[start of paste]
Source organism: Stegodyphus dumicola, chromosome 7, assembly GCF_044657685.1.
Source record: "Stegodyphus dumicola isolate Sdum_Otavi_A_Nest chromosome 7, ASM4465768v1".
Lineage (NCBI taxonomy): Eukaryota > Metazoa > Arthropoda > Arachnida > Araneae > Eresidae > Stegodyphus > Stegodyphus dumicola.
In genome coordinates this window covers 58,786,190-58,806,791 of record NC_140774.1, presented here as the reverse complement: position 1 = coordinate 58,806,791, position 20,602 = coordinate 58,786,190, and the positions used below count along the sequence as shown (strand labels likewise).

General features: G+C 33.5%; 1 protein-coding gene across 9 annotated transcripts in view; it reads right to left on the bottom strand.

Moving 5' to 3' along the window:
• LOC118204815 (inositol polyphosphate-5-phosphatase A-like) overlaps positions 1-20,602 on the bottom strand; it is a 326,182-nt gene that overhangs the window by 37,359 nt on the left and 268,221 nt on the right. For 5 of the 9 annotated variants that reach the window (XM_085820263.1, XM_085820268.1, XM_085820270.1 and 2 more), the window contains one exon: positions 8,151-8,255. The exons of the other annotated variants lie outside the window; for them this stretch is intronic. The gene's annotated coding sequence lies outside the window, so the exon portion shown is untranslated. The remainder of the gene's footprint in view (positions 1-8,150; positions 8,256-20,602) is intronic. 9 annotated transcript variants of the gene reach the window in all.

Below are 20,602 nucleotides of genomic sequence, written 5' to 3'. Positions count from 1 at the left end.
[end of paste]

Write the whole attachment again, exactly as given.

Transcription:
Source organism: Stegodyphus dumicola, chromosome 7, assembly GCF_044657685.1.
Source record: "Stegodyphus dumicola isolate Sdum_Otavi_A_Nest chromosome 7, ASM4465768v1".
Lineage (NCBI taxonomy): Eukaryota > Metazoa > Arthropoda > Arachnida > Araneae > Eresidae > Stegodyphus > Stegodyphus dumicola.
In genome coordinates this window covers 58,786,190-58,806,791 of record NC_140774.1, presented here as the reverse complement: position 1 = coordinate 58,806,791, position 20,602 = coordinate 58,786,190, and the positions used below count along the sequence as shown (strand labels likewise).

General features: G+C 33.5%; 1 protein-coding gene across 9 annotated transcripts in view; it reads right to left on the bottom strand.

Moving 5' to 3' along the window:
• LOC118204815 (inositol polyphosphate-5-phosphatase A-like) overlaps positions 1-20,602 on the bottom strand; it is a 326,182-nt gene that overhangs the window by 37,359 nt on the left and 268,221 nt on the right. For 5 of the 9 annotated variants that reach the window (XM_085820263.1, XM_085820268.1, XM_085820270.1 and 2 more), the window contains one exon: positions 8,151-8,255. The exons of the other annotated variants lie outside the window; for them this stretch is intronic. The gene's annotated coding sequence lies outside the window, so the exon portion shown is untranslated. The remainder of the gene's footprint in view (positions 1-8,150; positions 8,256-20,602) is intronic. 9 annotated transcript variants of the gene reach the window in all.

Below are 20,602 nucleotides of genomic sequence, written 5' to 3'. Positions count from 1 at the left end.